New Horizons takes a new approach to whole-population mental health. The focus on prevention and maintaining good mental health, and on promoting recovery, is particularly relevant to parents with mental health problems and their children, as is putting mental health promotion at the centre of public health efforts. Many services, not normally considered as mental health services, can help promote public mental health and wellbeing and prevent future problems, both individually and across generations. It is these types of services that New Horizons and No Health Without Mental Heath try to promote. Examples include:
- mother and toddler groups
- school health initiatives that promote self-respect or better relationships
- reading initiatives which improve literacy, social skills and self-esteem.
Link: New Horizons (2009)
The Sure Start Programme and the development of Children's Centres brought together early education, childcare, health, employment and family support services under one service and by 2010, 3,500 such centres in England were scheduled. Originally targeted at the poorest families in England, (13) this is one of the most substantial social reform initiatives for families embarked upon in recent years. However, successive evaluations have had to acknowledge that greater effort is required to reach the most vulnerable households and in particular parents with mental health difficulties (14).
Link: Sure Start Programme
Care Programme Approach (CPA) Briefing
This briefing summarises why it is important to address the needs of parents with mental health problems and ensure that they and their children receive support. It describes the potential of the CPA to improve outcomes for affected families. The CPA guidance recommends that the needs of the parent, the child and the family are assessed routinely at each stage of the care pathway from referral to review. Service activity data should be recorded, collected and used to inform local commissioning, reviewing eligibility criteria for access to assessment and services, as well as professional training and development. In addition, this briefing also references key related policy, guidelines, practice developments and further reading.
Refocusing the Care Programme Approach (CPA): Policy and Positive Practice Guidance
This report states that the needs of key groups, including parents, should be fully explored to make sure that the range of their needs are examined, understood and addressed when deciding their requirement for support under the new CPA. These were important changes to the CPA process which for the first time explicitly recognised the needs of the adult as a parent and the importance of taking a holistic approach to the assessment and care planning process.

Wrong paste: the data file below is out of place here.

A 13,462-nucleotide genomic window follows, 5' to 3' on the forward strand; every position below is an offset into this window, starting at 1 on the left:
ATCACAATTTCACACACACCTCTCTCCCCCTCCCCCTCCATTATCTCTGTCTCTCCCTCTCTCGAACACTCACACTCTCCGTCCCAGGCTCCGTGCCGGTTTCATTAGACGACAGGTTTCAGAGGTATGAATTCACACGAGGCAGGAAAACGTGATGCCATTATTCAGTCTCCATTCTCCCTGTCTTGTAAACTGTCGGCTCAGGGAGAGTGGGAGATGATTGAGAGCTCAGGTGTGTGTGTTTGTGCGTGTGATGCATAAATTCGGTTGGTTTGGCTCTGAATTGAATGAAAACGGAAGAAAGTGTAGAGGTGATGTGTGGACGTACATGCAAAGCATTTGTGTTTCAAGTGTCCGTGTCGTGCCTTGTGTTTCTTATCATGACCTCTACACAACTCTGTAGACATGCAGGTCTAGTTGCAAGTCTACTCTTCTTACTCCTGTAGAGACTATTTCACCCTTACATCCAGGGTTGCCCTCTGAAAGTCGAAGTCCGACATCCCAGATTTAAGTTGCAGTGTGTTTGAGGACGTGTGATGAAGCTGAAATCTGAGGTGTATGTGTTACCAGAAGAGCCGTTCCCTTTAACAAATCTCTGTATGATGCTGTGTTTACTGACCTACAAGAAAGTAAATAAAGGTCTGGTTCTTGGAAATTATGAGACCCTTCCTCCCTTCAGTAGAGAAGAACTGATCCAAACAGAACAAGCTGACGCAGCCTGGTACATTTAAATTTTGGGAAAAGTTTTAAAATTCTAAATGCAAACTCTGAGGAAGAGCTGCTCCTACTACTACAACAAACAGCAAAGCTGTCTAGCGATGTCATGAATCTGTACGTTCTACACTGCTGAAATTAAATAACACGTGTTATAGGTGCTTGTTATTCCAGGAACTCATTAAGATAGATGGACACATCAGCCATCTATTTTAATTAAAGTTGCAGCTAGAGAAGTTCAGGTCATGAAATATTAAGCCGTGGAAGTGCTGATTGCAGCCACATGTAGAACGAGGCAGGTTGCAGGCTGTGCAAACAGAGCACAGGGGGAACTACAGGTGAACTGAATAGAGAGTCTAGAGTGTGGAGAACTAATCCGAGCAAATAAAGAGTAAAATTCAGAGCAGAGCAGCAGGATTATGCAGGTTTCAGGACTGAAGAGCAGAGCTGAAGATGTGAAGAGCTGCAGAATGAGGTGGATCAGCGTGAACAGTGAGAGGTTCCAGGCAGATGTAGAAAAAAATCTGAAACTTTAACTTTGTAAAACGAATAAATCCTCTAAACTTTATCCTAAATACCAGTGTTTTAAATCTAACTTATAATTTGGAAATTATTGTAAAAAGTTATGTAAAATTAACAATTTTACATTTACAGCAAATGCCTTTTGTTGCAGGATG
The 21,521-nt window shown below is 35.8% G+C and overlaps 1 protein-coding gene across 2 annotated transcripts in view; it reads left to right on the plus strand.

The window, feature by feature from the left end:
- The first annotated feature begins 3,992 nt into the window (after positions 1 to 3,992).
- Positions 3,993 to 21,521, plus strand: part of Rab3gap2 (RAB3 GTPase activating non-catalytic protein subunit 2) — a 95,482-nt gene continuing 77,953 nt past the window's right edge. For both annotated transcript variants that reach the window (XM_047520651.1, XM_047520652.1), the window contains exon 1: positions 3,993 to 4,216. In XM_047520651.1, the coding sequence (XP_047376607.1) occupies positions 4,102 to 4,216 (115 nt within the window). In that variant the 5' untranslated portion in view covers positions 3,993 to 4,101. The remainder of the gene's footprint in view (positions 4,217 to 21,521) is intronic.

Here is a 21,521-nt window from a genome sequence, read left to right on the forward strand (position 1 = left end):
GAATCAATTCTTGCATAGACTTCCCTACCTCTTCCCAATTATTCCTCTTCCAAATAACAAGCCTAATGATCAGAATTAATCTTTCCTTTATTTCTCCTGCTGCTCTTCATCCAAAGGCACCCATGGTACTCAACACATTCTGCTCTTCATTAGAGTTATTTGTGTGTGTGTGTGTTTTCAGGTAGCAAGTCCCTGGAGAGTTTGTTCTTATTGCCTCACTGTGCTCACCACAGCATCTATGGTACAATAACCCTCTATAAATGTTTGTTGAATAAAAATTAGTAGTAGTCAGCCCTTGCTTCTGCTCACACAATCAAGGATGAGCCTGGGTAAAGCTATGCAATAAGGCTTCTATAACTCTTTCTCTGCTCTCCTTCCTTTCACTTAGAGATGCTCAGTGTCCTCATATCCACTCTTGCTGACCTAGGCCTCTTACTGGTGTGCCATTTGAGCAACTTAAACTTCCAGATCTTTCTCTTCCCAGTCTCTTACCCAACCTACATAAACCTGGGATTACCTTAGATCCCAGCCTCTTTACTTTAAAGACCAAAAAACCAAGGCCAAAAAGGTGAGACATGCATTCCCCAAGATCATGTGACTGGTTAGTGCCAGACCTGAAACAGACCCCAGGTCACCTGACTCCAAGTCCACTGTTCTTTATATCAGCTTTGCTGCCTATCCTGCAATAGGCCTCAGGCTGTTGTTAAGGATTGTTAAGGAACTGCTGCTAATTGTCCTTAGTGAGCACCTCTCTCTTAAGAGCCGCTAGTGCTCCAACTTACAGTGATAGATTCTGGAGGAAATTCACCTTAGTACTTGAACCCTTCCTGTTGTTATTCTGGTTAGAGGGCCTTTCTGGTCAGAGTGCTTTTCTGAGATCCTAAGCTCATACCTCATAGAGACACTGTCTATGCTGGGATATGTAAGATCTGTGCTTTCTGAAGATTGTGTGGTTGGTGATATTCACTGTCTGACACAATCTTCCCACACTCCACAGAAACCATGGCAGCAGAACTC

These two reports from the Social Exclusion Unit (SEU) Task Force (SEU 2008a, 2008b) outline the previous government's commitment to ensuring that adult services support whole families, not just individuals.
In order to support and enable local services to put these principles into action, the previous government committed to:
- launching a series of Family Pathfinders to test and develop the Think Family model and to generate and share evidence of what works on the ground
- continuing to invest in projects such as Family Nurse Partnerships and FIPs with the aim of embedding early intervention and prevention within the existing system of support and extending tailored family services to reach a wider range of vulnerable families
- extending cooperation across children's services to include adult social services, so that all services share responsibility for family outcomes. The aim is to encourage and empower frontline staff to innovate and cooperate in response to whole family situations.
Much of this work, and the learning from it, is now feeding into the Troubled Families initiative.
In Wales, the updated 'National service framework for mental health' (19) published in 2005, committed the Welsh Assembly Government and local authorities/local health boards to implement local and national actions to promote social inclusion. Included within this were specific actions to meet the needs of parents who have mental health problems.
Mental Health and Social Exclusion report 2004 (20)
This report addressed the social and economic costs of mental health problems and their impact on family wellbeing and child development. Included in the report was a 27-point action plan to improve access to social participation, employment and services for those affected by mental health problems. Action 16 of the plan focused on enhancing opportunities and outcomes for parents with mental health needs and their children. A review of the implementation of Action 16 can be found here
Every Child Matters: Change for Children
Every Child Matters: Change for Children (21) sets out the national framework to build services around the needs of children and young people so that we maximise opportunity and minimise risk of poor outcomes. The Children Act 2004 (which also covers Wales) provides the legislative foundation for whole-system reform. It outlines new statutory duties and clarifies accountabilities for children's services. It acknowledges that legislation by itself is not enough: it needs to be part of a wider process that can only be delivered through local leaders working together in strong partnership with local communities.
Every Child Matters identifies five outcomes that are key to wellbeing in childhood and later life:
- being healthy
- staying safe
- enjoying and achieving
- making a positive contribution
- achieving economic wellbeing.
The aim is to improve those outcomes for all children and to narrow the gap in outcomes between those who do well and those who do not.